I ran most of the race in my own little bubble. I ran a few kilometres chatting to a lady who runs marathons for fun and I spent a poignant few minutes with Ingrid who I know is an amazing trail runner and was struggling at the end of her first road marathon. I was so inspired by her finish on Saturday. Truly inspired. I was also inspired by my own race. I managed a sub-5, just as I had planned….to the minute! I am less broken now than in previous post Kaapsemoer years.

Buddha says that when the student is ready, the master teacher will arrive. We sometimes like that master teacher. We more often dislike that teacher intensely. I now know why I’ve kept going back to my little box of knives in Nelspruit. Make no mistake, this marathon is almost beyond compare in it’s beauty. It is also almost beyond compare in it’s physical brutality and it’s mental torture in the last 8km. I have loved and hated this marathon and now I know why. I am the student and I was not ready.

Thank You for my box of knives. Thank you, Kaapsehoop Marathon, my favourite knife in the box.

Yours in the love of the gift that is running

SlowCoach

P.S. On our annual detour home from Kaapsehoop this year we met this amazing family who I know are just another little gift I get from running. Nice to meet you, Buxy and Mohammed!

And the Reason is You

The question has continued to plague me recently. Why do I want to do this? Why do I want to run this Comrades Marathon again? Yes, I know. There’s that whole Back to Back medal thing and I can’t get the back to back medal any other time except on 31 May this year. 3 medals for the price of 2. Only doing this for the back to back would mean that I had become a victim of the Comrades pyramid scheme. And that would just burn me to know that I had been duped by a transparent and legal pyramid scheme.

Ask and ye shall receive and all that led to my finding the reason. I have a dear friend that I met one year ago at the Sasolburg marathon. Janine and I nearly got run over by Illuminati at the Sasolburg marathon and we’ve been friends ever since. 10 months ago I became a grandmother to a beautiful little boy. Since my son has come back to live with me, I of the never-had-a-baby-in-my-life variety of mother, had not a single item of baby paraphernalia in my home. Babies are absurdly expensive. We needed a baby car seat urgently so that my son could see his son occasionally (which was proving to be a challenge already) by picking him up and taking him out. I put a question out there on social media and my dear friend, Janine, responded with kindness and generosity beyond anything I could have imagined. And then I had a sit down with her and realised that her kindness was not just a gesture. Janine is goodness to her marrow. She’s a high school teacher at Sekolo sa Borokgo which is a non-profit school in Bairgowrie. She’s amazing! When she talks about her students, love comes out of her eyes.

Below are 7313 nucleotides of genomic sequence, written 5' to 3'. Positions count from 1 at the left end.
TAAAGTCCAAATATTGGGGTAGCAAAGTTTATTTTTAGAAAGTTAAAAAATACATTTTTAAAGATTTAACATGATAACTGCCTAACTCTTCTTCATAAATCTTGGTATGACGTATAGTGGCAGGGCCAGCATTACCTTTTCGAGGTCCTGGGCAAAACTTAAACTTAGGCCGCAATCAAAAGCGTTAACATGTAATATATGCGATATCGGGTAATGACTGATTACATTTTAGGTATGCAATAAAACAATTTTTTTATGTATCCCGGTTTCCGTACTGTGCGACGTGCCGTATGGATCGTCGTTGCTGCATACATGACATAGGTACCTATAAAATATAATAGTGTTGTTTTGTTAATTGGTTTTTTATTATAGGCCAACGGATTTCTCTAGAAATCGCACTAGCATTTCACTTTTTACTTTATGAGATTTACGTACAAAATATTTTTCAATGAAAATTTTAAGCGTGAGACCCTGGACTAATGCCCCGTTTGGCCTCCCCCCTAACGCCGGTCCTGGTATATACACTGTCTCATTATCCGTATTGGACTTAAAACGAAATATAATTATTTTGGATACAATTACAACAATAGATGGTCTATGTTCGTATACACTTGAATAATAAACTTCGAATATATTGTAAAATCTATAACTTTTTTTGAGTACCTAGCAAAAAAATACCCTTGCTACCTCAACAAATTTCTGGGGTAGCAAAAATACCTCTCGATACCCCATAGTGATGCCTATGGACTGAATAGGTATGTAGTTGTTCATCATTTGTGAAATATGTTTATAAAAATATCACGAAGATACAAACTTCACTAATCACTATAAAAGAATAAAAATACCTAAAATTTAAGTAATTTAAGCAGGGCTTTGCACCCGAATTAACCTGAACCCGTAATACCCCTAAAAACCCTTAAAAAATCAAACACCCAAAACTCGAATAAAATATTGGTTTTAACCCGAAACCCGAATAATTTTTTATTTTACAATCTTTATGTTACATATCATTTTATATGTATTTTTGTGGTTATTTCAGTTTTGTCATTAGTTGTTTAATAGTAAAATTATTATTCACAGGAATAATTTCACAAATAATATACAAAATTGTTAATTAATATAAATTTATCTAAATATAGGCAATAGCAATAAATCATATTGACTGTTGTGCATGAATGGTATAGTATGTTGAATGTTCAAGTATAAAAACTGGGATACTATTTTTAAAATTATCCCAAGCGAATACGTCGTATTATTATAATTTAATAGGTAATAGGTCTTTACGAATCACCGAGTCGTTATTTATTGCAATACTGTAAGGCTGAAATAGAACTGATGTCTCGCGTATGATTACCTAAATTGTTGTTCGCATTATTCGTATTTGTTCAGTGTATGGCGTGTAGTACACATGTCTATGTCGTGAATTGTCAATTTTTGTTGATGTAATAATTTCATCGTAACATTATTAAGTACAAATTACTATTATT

And so it was when Janine posted a very sweet request to her friends to support her reason to run Comrades again on her Facebook, I was hooked. I had found my reason. A real reason this time. A perfect reason. This school is tiny. It has no sports fields. It has no library. What is a school without those two things? Only a semi-school. So, if you’re reading this, then I’m sure you’re going to be very excited to help me help Janine, help Sekolo sa Borokgo, help many more children become wonderful products of our beautiful country. I’m so excited about this project, I’ll even commit (yes, I said commit) to be a victim of the Comrades pyramid scheme.

Please do me a favour. Click here and donate whatever you can afford. Even R100 or $10 or £7 will help us to build these beautiful, full of potential, young people a library and a sports ground.

I’ll be shamelessly marketing my reason and telling anyone that will listen about my “Life Lessons From My First Comrades Marathon” at Rand Athletics Club (RAC) on Tuesday, 17 February at 7pm after time trial. It will be lovely to see you there.

Yours in the spirit of giving.

Slow Coach

P.S. To the lady from Roodepoort who spoke to me before Sasolburg yesterday, you made my day. Thank you very much. I might get to writing about the race.

Trials and Tribulations

Tonight I ran a time tribulation. That’s like a time trial, only much worse! I had a really crap day. I was totally unproductive. My boss was in a bad mood. She then pissed me off as I was walking out the door. I left my running kit at home so I had to make my way home in peak hour traffic and then rush to the club for the time trial. I disappointed my son on the way out the door and then I forgot my Garmin watch at home! So as I hurried up to the start of the time trial, I was in a dreadful mood. On top of it all, Chrissie had to work late and so I was embarking on this time tribulation on my own. I like to run on my own, but it’s great to run with Chrissie because she helps to chat all my cares away. What a great friend!